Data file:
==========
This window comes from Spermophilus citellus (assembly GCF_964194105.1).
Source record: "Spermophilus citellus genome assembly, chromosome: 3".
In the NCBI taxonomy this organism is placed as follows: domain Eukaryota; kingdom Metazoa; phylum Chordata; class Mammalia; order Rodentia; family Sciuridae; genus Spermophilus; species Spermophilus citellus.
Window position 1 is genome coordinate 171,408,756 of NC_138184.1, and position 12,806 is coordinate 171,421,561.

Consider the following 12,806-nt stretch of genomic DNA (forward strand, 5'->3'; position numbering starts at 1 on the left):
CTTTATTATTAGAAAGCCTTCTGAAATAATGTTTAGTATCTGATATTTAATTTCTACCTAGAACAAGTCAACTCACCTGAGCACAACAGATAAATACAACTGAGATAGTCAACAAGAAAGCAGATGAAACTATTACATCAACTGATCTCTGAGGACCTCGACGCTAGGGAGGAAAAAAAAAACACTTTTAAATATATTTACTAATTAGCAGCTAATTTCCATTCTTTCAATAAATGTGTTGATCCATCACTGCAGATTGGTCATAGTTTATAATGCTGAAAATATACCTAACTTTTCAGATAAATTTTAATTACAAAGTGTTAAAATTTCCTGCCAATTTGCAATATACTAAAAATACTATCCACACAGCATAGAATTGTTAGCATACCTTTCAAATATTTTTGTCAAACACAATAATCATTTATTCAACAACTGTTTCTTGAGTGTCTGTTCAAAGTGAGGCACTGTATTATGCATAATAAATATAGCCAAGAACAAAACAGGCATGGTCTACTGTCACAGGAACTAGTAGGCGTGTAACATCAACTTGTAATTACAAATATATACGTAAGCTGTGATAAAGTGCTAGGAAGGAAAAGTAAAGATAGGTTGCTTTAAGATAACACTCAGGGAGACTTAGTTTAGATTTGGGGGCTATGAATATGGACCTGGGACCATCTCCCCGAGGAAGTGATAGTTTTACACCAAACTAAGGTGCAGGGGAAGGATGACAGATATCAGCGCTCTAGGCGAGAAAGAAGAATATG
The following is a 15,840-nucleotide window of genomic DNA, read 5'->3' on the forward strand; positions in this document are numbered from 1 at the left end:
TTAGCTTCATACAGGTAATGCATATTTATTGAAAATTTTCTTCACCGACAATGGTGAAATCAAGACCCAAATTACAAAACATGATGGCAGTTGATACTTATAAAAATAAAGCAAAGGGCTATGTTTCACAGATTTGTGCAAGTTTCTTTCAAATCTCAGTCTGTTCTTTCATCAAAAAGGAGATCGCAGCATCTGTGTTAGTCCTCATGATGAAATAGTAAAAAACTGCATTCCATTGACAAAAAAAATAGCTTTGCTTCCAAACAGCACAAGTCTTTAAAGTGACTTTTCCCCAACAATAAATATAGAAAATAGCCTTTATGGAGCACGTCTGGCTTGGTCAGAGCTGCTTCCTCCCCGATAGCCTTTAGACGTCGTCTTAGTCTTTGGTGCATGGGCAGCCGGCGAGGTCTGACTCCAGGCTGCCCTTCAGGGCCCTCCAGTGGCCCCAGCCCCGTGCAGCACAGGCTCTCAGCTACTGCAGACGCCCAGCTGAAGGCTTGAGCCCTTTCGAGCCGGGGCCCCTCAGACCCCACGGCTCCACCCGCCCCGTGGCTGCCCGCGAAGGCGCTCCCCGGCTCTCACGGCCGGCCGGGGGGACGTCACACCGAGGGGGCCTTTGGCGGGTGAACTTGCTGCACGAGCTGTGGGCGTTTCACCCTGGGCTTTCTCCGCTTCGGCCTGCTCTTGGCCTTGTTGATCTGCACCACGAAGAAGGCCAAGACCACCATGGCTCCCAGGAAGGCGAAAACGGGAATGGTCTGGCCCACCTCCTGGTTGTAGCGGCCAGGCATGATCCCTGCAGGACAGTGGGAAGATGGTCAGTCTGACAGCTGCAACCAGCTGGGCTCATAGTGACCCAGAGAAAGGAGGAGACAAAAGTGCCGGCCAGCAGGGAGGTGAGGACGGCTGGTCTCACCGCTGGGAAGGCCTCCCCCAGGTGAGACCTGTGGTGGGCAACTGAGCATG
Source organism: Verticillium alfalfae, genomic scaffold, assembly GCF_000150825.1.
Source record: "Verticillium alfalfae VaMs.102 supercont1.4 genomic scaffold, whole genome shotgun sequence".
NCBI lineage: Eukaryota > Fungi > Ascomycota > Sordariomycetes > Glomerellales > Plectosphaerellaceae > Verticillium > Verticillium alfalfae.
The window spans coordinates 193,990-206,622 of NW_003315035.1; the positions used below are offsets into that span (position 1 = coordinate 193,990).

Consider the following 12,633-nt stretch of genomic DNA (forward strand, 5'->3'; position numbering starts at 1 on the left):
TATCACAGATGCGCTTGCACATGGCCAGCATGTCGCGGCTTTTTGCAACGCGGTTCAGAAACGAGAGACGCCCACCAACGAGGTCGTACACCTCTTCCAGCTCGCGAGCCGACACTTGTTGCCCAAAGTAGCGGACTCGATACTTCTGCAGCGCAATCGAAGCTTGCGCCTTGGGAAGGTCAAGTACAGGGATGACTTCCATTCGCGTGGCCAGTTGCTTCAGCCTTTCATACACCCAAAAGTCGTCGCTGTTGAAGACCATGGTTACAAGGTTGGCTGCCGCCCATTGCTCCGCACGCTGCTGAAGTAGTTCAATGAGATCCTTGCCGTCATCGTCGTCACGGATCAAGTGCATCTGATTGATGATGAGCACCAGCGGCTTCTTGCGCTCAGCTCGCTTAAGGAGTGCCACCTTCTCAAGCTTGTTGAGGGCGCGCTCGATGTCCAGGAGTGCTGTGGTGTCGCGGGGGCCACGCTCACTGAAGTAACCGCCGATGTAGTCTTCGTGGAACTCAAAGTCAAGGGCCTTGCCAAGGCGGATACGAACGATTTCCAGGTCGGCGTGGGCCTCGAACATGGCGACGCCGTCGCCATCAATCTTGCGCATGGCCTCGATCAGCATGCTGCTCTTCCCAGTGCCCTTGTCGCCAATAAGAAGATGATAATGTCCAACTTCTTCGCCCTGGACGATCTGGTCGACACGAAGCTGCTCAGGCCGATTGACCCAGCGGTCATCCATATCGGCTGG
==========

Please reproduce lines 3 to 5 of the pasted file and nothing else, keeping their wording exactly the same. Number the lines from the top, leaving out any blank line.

In the NCBI taxonomy this organism is placed as follows: domain Eukaryota; kingdom Metazoa; phylum Chordata; class Mammalia; order Rodentia; family Sciuridae; genus Spermophilus; species Spermophilus citellus.
Window position 1 is genome coordinate 171,408,756 of NC_138184.1, and position 12,806 is coordinate 171,421,561.

Consider the following 12,806-nt stretch of genomic DNA (forward strand, 5'->3'; position numbering starts at 1 on the left):